By Jerrold Chinn : sfbayca – excerpt
Supervisors say they are sending a message to the San Francisco Municipal Transportation Agency’s Board of Directors by ousting Director Cristina Rubke.
The board voted 6-5 Tuesday against Rubke’s reappointment — Supervisors Hillary Ronen, Sandra Fewer, Matt Haney, Dean Preston, Shamann Walton and Aaron Peskin voted in dissent…
Peskin, who plans to introduce a charter amendment next week that would restrict the SFMTA board authority, said:
“The only check and balance that we have really comes through the nomination and confirmation process and I think that sending a message not only to the MTA commission… but to other commissions, that when the duly elected Board of Supervisors comes up with a policy urgence, that policy urgence really must be heeded.”…(more)
By Eric Waltz : futurecar – excerpt
Since General Motors acquired San Francisco-based autonomous driving startup Cruise Automation in 2016 for $1 billion, the two companies have been laying the groundwork and testing autonomous technology for a commercial launch of a robo taxi service using an autonomous fleet of Chevy Bolt EVs. Now, more details of the project have been revealed.
Automotive News has reported that Cruise installed 18 fast EV chargers in a parking facility near San Francisco’s Embarcadero, a bustling waterfront district popular with tourists that includes Fisherman’s Wharf and the Ferry Building Marketplace. GM’s self-driving car unit has been testing its own ‘Cruise Anywhere’ ride-hailing app and fleet-management system, said people familiar with the matter.
GM is planning to start its own ride-hailing business using self-driving cars outfitted by Cruise in 2019, but the company has remained silent on when the robo taxi service would start or whether it will work with a partner. Now it appears that San Francisco will be the first launch city.
Interesting that they picked the Embarcardero area to develop their “driverless taxi service”. I was just down at the Embarcadero Center and almost all of the the retail spaces are empty. Most restaurants, shops and bars seem to have closed. All the street parking was taken up by construction trucks. Is this the future of our humanless city? Empty robocars driving around in search of a human rider? A better question is, has the SFMTA signed a contract with GM to launch a progam in SF without bothering to inform us yet? And how does the voting public take away their pen? I this another PUC product? How does the voting public take away the state’s right to control local affairs?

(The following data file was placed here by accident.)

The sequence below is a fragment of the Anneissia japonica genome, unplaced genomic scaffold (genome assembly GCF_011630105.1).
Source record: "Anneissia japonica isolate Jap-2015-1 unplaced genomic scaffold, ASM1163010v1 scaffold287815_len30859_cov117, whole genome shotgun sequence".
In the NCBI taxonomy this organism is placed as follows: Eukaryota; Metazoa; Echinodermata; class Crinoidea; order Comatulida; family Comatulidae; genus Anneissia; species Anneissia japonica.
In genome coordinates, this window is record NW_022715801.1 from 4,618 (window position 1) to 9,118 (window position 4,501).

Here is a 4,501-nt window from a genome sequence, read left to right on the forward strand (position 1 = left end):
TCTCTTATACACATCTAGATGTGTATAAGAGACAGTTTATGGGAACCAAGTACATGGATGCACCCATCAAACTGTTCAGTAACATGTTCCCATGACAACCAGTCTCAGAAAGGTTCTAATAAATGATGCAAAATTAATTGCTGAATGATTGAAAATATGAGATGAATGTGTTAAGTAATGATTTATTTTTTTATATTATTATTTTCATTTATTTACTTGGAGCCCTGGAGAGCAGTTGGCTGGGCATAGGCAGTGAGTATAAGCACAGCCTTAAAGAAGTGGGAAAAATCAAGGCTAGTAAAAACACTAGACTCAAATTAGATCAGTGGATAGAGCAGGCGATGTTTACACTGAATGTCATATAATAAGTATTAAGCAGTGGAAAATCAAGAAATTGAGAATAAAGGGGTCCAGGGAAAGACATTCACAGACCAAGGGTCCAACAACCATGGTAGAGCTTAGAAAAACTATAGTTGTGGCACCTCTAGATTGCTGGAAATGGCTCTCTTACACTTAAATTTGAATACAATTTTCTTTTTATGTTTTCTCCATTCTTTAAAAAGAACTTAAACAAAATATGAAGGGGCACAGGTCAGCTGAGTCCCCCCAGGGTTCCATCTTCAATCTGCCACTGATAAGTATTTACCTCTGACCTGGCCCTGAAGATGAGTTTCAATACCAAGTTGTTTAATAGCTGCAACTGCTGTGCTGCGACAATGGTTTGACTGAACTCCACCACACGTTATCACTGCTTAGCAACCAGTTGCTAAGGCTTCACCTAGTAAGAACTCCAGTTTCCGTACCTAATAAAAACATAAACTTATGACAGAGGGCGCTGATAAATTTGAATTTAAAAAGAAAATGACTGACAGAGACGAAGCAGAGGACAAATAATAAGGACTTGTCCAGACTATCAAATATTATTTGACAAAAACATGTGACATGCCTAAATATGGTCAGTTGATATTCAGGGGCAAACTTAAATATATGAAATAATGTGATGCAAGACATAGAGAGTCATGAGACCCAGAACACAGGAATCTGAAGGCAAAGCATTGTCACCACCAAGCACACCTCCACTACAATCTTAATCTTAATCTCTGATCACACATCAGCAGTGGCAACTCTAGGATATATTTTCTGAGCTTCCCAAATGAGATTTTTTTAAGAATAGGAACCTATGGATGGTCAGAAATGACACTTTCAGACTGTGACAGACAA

Hi Mari and Everyone:
RE: TEP ORGANIZING
SFMTA is rushing TEP community meetings to push MTA Board, Board of Supervisors and Mayor approvals—for the $500 million Bond Measure on the November 2014 Ballot. The Bonds will include funding to implement the TEP.
SFMTA MEETING CALENDAR:
MTA Board Meetings on TEP are March 14, 9am and March 28, 8am.
Though public comments at community meetings and written comments are good, personal stories at the MTA Board Meetings are critical—especially if the District Supervisor stands with his community’s concerns.
The best protest model has been protectors of the 3-Jackson Bus, who have spoken at community meetings with support of their Supervisor, Mark Farrell.
Generally, SaveMuni does not find the TEP to be a citywide integrated transit plan – eliminating neighborhood connectivity and damaging future transit drawing-power. SaveMuni’s response letter to the Mayor’s Transportation Task Force’s funding recommendations has touched on these concerns. We’ll likely start a wider campaign after our initial meetings with Supervisors.
SaveMuni.com’s March 17 regular meeting should focus on the TEP – inviting everyone who has concerns – although mobilization is needed now.
By Joe Eskenazi : sfweekly – excerpt
When news broke that the city is holding the bag for the tens of millions of dollars the America’s Cup Organizing Committee hasn’t raised, Supervisor John Avalos gave an impassioned lamentation. “I was fucking played. All the members of the Board of Supervisors were fucking played,” he wailed. “I am totally fucking ashamed.”
This showed remarkable candor — but not remarkable foresight. Every city official tasked with adding numbers and looking at contracts had warned of this exact scenario. SF Weekly and other newspapers had done the same, repeatedly, in 2010, 2011, 2012, and this year too. Decision-makers may or may not have been played, but they were certainly informed.
One can only predict the impassioned lamentations due to be inspired by the Central Subway. Over the past decade, a bevy of reports and articles have revealed the bizarre logistics for the proposed Muni line to Chinatown — and, potentially, beyond — could actually reduce passengers’ ability to get to their desired destinations in a timely fashion. In that time, the project’s price tag has jumped from around $647 million to some $1.6 billion, while anticipated daily ridership dropped from 100,000 to an optimistic 2012 estimate of 35,100. In 2007, Muni reported that the subway would be a net gain, reducing Muni’s operating and maintenance expenses by $23.9 million. In 2010, that number was glumly revised: The subway is now expected to eat $15.2 million in yearly O&M costs — siphoning resources away from a perpetually underfunded system.
Last year the Wall Street Journal labeled the subway “a case study in government incompetence and wasted taxpayer money.” So, decision-makers have been informed. And we’re building this thing anyway…. (more)
Joe is not afraid to tell it like it is. Leave your comments on the sfweekly.com article.